Tag Archives: Quentin Tarantino

The question of authenticity again: Mandingo fighting in Django Unchained — was it true?

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Leonardo DiCaprio in the role of a slaveowner who deals in Mandingo fights.

☞ The question of authenticity in Django Unchained again. This time, it’s not to do with the profuse use of profanities or with the use of the N-word, but with Mandingo fighting. The controversy here reminds one of the debate on the authenticity of the Russian roulette sequences in Michael Cimino’s The Deer Hunter (1978). Again, the question is how true should a movie be to history? Couldn’t a movie take liberties with facts in order to make the narrative more interesting?

“A key plot point of Quentin Tarantino’s western-blaxploitation-revenge movie is the supposed sport of Mandingo fighting, in which two (black) slaves fight in a bare-knuckle death match, for no reason other than the (white) slaveowners’ enjoyment. The search for the perfect Mandingo, or wrestler, is the vehicle Tarantino (who, of course, wrote and directed the film) builds the rest of his movie around. But a bevy of historians say it probably never happened.

One expert tells Slate (which says that “no slavery historian we spoke with had ever come across anything that closely resembled this human version of cockfighting”) that the very notion that Southerners would send off their slaves to die is logically flawed. Given the entire structure of slavery was based on economic expedience, it just doesn’t make much sense that a slaveowner would be willing to lose one of his strongest and healthiest men to death for sport.”

From HuffPost Entertainment: read more…

If Spielberg uses foul language, would Tarantino be clean?

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☞ Oh yes… If Spielberg makes use of foul language in Lincoln, one can’t expect the language of Tarantino’s Django Unchained to be clean…

“Quentin Tarantino has never been one to shy away from controversial subjects in his film, be it via graphic violence or explicit language. His latest film, Django Unchained, characteristically, showcases both, but it’s the latter that has enflamed debate.

With the ‘N-word’ being used prolifically in the film, the detractors have been quick to air their political and ethical grievances. Spike Lee, talking to Vibe.com, said, “I am not going to see it (the film). I am not seeing it. It would be disrespectful to my ancestors to see that film.” He added in a post on his Twitter.com page, “American slavery was not a Sergio Leone Spaghetti Western. It was a Holocaust. My ancestors are slaves. Stolen from Africa. I will honour them.””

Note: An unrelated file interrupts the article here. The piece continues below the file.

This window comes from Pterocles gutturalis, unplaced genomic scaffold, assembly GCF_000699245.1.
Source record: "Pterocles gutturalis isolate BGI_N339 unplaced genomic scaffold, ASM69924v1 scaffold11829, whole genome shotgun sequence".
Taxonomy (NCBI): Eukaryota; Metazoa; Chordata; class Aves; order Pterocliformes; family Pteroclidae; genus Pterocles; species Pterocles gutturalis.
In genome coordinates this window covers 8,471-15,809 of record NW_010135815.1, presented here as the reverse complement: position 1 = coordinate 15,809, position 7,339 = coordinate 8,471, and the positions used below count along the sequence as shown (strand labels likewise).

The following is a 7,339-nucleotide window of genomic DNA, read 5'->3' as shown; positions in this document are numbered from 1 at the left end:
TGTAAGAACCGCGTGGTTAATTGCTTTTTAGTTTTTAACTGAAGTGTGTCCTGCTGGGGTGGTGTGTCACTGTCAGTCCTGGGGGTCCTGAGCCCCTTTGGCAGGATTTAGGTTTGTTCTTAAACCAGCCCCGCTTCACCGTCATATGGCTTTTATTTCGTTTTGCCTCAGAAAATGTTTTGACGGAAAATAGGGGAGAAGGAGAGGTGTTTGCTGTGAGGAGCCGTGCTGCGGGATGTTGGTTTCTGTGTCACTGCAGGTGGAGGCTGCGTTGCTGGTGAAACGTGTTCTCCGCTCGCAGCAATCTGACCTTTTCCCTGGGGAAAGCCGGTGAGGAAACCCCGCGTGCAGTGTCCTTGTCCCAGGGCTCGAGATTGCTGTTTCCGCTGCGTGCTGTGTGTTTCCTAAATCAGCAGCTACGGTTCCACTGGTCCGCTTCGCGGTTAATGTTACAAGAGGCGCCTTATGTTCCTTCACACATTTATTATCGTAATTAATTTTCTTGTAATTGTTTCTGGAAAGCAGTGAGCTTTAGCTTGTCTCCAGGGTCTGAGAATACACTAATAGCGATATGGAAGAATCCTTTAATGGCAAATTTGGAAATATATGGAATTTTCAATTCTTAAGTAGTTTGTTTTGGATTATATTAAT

Read more…

 

Slave narratives: between truth and fictionality

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☞ There does seem to be a concern with truth and authenticity in responses to more recent films. The following is a discussion of this issue in Tarantino’s Django Unchained.

Next month marks the 35th anniversary of Roots, the 1977 miniseries that brought the subject of slavery to the water cooler for Black and White discussion in a major way during the post-Civil Rights era. Starting Friday night, BET will air all six episodes of Roots over the entire weekend. Two days after Roots: Part 6 fades to black, director Quentin Tarantino’s hotly anticipated slavery-era action flick Django Unchained opens nationwide Christmas Day. As these two competing slave narratives vie for attention (a White filmmaker’s romanticized version vs. an iconic Black writer’s ancestral history), now might be a good time to separate the wheat from the chaff.

First of all, Django Unchained could’ve gone horribly wrong. However brilliant a director, Quentin Tarantino is famous amongst people of color for fetishizing African-American culture, and his liberal use of the N-word in Pulp Fiction and Jackie Brown still rankles folks 15 years after the fact. Tarantino injecting a Blaxploitation-style baadassss freed slave into his vision of the antebellum South could’ve been disastrous. The director’s recent comments about Roots, which he has described as “inauthentic” also raised the eyebrows of many filmgoers who were already nervous about what his slavery narrative would bring. Any crass, gratuitous depiction of Whites raping actress Kerry Washington in a popcorn movie, and Django Unchained would’ve been a wrap.